After maximal loss of weight in the second year after bariatric surgery, the patient’s weight can rise again up to the fifth year. Thereafter, in the Swedish longitudinal study, weight was found to remain stable at 19.9 kg below the initial value (EL 2b) (4, 5). The percentage of patients who achieved sustained loss of more than 20% of their initial weight was 73.5% after gastric bypass and 27.6% after gastric banding. Weight loss was associated with significant improvements of the quality of life, physical activity, hypertension, diabetes, and abnormalities of lipid metabolism, as well as with a lower incidence of, and a lower mortality from, cardiovascular and other diseases related to obesity.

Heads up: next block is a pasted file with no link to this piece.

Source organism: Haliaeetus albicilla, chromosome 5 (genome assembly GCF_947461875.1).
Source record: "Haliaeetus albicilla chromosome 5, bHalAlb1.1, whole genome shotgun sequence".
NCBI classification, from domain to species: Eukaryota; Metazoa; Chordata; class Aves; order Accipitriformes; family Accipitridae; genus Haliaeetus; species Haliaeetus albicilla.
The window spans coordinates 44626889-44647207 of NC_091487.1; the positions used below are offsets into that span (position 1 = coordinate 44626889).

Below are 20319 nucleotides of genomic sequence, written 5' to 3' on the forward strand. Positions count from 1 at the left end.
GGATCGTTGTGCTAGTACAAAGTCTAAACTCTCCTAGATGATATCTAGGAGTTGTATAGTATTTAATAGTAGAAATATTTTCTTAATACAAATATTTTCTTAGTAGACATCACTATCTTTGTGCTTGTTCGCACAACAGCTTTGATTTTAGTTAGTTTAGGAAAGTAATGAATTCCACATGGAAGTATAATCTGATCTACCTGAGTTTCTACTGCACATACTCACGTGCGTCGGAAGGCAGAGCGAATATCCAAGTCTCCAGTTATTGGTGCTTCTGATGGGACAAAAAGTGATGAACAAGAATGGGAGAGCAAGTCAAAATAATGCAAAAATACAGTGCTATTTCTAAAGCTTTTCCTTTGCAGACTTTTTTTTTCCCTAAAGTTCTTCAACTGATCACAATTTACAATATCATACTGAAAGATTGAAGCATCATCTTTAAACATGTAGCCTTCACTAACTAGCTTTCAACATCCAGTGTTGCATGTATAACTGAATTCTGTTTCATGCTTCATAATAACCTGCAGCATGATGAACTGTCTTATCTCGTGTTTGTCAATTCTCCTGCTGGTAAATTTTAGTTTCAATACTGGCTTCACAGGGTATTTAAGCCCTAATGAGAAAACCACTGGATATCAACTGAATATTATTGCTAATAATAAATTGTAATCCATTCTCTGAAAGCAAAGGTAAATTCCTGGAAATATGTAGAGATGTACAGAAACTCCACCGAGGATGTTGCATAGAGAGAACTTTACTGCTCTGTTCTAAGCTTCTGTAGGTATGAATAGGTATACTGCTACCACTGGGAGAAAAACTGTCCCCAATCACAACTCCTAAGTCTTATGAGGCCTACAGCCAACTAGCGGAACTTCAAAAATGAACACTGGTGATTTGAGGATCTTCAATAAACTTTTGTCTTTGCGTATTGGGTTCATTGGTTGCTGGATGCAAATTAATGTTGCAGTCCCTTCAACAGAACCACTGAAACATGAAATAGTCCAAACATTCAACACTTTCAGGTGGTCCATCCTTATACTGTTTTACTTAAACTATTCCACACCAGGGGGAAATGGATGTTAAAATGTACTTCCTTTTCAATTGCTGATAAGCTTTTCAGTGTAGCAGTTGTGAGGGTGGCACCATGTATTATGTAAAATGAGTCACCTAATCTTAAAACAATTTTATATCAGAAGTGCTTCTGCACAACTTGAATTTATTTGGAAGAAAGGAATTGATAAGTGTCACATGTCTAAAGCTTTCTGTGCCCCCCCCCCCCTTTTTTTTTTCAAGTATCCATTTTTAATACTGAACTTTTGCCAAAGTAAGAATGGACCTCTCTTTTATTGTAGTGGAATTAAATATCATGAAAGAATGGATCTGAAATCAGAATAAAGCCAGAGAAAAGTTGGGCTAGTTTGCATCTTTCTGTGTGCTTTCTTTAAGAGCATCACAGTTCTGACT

In the aftermath of surgery, the patient must receive long-term follow-up care from a physician specialized in the treatment of obesity and from an expert in clinical nutrition. The purpose of follow-up is not just to achieve a greater loss of weight (EL 4) (24, e21), but also to prevent nutritional deficiencies. The frequency of follow-up appointments depends on the particular type of procedure that was performed, the dynamics of weight loss in the individual patient, and any problems and complications that may arise. Patients should be seen every three months in the first year after surgery, because this is the period of most rapid weight loss. A well-balanced diet is best from a nutritional-medical point of view; it should be accompanied during the phase of rapid weight loss (or permanently, after gastric bypass or BPD) by the supplementation of vitamins (B12 and D), trace elements (iron), minerals (calcium), and, if necessary, protein. There is no generally accepted scheme for laboratory monitoring and dietary supplementation (e22). The dosage of some medications may need readjustment.